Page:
Today, Maestro, one of the projects on the popular messaging app Telegram, faced a security breach that resulted in a breach of user accounts.
The breach occurred due to a critical security vulnerability within the project’s Router2 contract, which led to unauthorized transfers of over 280 ETH, equivalent to $500,000.
The Router2 contract, primarily responsible for managing token swaps, had a vulnerability that enabled attackers to perform unauthorized actions, including asset transfers.
Security firm PeckShield reported that the stolen funds were sent to the cross-chain exchange platform Railgun, possibly in an attempt to obscure their origin.
The core issue lay in the contract’s design, which allowed changes to its logic without modifying its address. While this feature is typically intended for updates, it also makes it possible for arbitrary and unauthorized calls to be made.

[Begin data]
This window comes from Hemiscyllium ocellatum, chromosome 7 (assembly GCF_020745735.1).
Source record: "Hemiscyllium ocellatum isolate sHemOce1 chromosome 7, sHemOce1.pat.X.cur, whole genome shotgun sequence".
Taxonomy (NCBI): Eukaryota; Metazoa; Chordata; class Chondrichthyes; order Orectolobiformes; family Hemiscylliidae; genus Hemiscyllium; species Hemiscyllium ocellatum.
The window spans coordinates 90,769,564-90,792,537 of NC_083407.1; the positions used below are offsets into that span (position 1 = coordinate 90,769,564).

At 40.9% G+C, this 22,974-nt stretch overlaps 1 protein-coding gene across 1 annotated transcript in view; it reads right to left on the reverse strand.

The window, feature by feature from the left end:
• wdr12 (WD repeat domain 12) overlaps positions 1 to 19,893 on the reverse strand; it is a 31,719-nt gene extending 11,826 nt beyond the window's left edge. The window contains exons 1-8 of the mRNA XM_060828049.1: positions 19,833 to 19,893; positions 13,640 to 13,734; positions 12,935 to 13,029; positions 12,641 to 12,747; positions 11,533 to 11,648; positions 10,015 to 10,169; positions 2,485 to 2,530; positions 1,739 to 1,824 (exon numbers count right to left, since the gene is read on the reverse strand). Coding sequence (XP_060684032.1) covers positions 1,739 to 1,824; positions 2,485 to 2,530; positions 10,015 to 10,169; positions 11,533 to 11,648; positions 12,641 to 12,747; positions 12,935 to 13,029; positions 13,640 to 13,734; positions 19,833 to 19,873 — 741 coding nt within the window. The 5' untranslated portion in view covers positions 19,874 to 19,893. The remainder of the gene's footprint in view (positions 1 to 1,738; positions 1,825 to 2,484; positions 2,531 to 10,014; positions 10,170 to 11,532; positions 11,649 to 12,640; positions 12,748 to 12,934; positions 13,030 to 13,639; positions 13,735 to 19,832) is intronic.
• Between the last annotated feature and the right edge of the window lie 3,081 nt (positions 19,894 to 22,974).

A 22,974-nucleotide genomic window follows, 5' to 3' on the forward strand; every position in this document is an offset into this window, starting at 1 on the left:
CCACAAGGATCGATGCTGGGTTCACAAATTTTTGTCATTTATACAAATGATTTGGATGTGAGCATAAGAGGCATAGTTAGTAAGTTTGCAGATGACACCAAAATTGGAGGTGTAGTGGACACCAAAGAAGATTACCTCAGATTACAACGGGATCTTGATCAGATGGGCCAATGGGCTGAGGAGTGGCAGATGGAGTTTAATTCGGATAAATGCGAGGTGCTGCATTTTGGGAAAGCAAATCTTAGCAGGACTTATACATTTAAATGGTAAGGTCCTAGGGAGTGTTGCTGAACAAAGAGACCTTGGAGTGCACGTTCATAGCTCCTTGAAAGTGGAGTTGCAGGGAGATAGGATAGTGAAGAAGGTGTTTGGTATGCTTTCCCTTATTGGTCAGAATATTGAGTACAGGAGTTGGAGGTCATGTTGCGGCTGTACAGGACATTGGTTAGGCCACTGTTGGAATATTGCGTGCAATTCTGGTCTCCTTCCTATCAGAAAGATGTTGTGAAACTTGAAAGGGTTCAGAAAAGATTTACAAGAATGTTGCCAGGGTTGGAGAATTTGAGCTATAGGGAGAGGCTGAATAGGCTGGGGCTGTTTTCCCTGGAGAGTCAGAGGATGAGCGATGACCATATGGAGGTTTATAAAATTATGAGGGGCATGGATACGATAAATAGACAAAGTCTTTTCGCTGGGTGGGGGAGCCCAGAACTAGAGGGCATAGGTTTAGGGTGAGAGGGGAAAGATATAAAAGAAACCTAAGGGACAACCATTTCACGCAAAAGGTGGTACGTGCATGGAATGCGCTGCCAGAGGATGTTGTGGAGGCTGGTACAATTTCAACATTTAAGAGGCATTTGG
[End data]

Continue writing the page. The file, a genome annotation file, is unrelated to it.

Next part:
Attackers exploited this vulnerability by initiating “transferFrom” operations using the Router2 contract. They entered a token address, set the function to “transferFrom,” and specified the victim’s address as the sender and their own address as the recipient. This allowed them to move tokens from the victim’s accounts to their own.
Upon discovering the breach, Maestro acted swiftly to replace the Router2 contract’s logic with a harmless countercontract. This action effectively froze all router operations, preventing further unauthorized transfers.